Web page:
Split Case Picking: Like a Trip to the Grocery Store?
Sometimes called "piece picking", split case picking is a common order fulfillment method
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What can a trip to the local grocery store teach us about split case order picking?
In a split case picking system, individual items are picked from bins or open cartons. This method is sometimes called each-pick or piece picking operations.
Most of the time, these operations involve a great many SKU’s - in the tens of thousands at times - and low pick quantities. This is prevalent in e-commerce operations (such as the Container Store’s catalog fulfillment center), where items are shipped directly to the customer; parts operations (such as Aviall, an aerospace parts distributor), and other item-intensive operations.
The methods for broken case picking are:
The basic order picking method
Basic order picking is the way most of us use the grocery store. We have a shopping list, a cart, and we’re off to the races grabbing the things we need for our order (and quite probably some things we don’t).
In a basic picking system, the product is stored at a fixed location in racking or shelving (sometimes in flow racking or other semi-automated equipment) and pickers walk to it in a manner not too different than the way you buy groceries - items are stocked in a spot and you go get it. Using a pick ticket, the order picker picks a single order, following his route through the static storage area.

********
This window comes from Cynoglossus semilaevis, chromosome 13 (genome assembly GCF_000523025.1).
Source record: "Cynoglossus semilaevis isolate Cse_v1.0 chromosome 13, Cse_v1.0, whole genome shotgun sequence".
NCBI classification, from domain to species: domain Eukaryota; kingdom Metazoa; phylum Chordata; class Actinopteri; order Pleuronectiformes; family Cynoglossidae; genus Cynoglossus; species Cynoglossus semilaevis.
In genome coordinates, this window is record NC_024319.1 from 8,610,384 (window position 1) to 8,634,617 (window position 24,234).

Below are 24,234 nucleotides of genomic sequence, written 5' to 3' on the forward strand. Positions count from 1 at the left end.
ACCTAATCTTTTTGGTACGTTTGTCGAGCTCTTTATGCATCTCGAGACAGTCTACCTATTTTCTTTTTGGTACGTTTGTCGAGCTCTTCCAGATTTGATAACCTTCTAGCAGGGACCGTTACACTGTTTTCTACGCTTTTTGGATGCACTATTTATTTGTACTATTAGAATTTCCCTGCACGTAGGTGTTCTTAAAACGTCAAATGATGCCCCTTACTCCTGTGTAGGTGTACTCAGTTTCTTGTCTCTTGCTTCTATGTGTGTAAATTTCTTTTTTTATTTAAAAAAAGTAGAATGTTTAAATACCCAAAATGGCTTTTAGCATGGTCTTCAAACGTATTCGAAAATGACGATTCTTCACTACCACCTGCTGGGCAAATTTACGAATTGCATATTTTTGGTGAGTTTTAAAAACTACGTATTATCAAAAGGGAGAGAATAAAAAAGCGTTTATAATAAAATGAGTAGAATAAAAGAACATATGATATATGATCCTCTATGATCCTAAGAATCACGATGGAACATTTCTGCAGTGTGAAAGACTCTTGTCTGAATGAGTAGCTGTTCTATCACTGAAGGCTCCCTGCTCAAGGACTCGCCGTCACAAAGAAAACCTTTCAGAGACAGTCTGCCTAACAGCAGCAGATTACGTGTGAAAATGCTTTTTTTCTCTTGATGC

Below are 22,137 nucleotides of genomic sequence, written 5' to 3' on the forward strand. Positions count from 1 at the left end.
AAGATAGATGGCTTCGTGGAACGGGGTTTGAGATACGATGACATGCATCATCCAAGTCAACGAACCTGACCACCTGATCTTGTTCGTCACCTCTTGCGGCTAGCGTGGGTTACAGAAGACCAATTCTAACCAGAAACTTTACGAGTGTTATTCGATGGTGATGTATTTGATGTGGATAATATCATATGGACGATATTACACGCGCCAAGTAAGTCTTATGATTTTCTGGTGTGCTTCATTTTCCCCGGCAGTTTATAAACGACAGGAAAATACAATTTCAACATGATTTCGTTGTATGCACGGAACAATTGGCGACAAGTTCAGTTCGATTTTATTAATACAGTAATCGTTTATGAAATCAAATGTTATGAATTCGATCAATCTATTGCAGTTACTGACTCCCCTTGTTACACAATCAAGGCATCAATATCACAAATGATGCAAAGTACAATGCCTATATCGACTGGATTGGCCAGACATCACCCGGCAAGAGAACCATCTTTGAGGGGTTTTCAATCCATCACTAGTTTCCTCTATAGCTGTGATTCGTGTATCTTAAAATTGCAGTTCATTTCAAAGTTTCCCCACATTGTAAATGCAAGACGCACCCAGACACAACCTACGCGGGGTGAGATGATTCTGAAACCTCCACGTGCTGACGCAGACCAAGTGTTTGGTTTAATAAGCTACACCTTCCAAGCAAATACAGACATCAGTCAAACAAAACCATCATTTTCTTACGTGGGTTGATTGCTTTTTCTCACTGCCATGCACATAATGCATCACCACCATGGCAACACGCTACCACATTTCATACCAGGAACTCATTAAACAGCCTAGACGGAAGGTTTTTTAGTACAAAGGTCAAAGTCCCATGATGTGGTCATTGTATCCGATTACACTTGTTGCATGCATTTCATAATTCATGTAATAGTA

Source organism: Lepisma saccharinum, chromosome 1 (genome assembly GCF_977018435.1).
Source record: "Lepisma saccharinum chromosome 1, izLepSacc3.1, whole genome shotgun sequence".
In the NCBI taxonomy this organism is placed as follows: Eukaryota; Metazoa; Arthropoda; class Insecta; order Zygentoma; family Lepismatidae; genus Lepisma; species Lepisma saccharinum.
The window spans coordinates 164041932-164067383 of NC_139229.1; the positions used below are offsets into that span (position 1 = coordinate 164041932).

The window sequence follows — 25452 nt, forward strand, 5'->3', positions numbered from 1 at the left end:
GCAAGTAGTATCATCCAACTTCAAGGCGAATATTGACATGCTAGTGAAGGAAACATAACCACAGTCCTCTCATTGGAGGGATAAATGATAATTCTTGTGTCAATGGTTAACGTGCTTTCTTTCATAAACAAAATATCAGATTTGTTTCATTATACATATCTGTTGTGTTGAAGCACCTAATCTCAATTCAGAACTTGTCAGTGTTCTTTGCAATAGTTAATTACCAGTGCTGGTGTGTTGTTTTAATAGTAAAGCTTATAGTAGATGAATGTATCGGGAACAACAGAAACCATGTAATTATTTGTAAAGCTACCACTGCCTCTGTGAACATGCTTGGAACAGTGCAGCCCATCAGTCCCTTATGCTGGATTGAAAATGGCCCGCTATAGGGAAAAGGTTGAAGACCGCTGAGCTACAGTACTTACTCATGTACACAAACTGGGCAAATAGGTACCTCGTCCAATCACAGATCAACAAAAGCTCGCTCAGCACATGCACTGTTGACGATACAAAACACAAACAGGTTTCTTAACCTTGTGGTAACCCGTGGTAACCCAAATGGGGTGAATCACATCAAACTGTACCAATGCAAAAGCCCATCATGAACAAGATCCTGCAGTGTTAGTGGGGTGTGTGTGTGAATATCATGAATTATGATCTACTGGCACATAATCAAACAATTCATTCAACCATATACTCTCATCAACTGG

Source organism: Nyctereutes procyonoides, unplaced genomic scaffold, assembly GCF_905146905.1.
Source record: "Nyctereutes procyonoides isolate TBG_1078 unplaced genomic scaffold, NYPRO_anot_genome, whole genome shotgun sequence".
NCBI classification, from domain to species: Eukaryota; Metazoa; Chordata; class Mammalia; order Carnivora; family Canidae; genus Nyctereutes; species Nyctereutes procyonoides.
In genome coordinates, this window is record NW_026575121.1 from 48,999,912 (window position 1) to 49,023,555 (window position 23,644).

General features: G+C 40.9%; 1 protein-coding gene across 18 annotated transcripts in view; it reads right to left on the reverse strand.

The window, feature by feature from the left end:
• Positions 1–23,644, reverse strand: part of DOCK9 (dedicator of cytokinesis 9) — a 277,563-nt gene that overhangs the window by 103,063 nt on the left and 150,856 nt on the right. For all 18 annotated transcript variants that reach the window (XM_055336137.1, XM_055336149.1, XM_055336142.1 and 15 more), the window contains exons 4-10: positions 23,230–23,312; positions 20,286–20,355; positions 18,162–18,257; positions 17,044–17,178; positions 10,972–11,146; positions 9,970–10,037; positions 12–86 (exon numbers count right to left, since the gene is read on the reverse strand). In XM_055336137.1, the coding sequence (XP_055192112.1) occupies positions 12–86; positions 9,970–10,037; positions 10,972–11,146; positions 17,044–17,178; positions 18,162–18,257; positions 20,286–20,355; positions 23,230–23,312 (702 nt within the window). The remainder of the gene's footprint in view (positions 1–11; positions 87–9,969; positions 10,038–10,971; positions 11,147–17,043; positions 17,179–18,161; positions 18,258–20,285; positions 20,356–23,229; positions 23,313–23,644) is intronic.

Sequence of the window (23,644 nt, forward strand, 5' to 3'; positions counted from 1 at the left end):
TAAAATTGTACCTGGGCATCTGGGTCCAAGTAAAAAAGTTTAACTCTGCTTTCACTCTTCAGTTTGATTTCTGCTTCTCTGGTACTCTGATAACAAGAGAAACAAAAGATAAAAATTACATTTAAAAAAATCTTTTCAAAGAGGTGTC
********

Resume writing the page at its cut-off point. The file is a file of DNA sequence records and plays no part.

The way your warehouse is laid out in relation to the pick ticket is key. You want the route to be the most efficient possible, allowing the picker to work through his picks and end up back at his workstation. The pick ticket should be arranged in the same order the storage is, so that the picker doesn’t have to backtrack to pick any particular order. In a Pareto analysis, the fastest moving items should be the most accessible, closest, and easiest to pick. Analysis of what the fastest-moving items are should be done frequently enough to ensure that your picking flow isn’t a detriment to productivity. If a seasonal change or a market change has altered the fastest movers, it’s worth the time to reconfigure your storage layout.
Travel time is probably the most important basic split-case picking system issue (see travel time details in relation to static storage vs. flow storage). You should look at your order volume and the number of picks per order - the higher the picks per order, the fewer orders, the more viable a basic system can be.
Basic order picking equipment
Batch picking systems
To take the grocery shopping analogy further, imagine a store where you and eight other shoppers each split the store up into zones for picking. You pick up the eggs and dairy for everyone while someone else hits the produce aisle, and another person picks up bottled water, soft drinks, and juice. You and the other shoppers in this batch meet at the checkout area to distribute the groceries to each person in the batch. While this sounds like a silly way to shop, it works in a distribution environment.
Orders in a batch system are grouped into "batches" where an order picker picks related groups of SKU’s for each batch in a single pass. Typically, less than a dozen orders comprise a batch.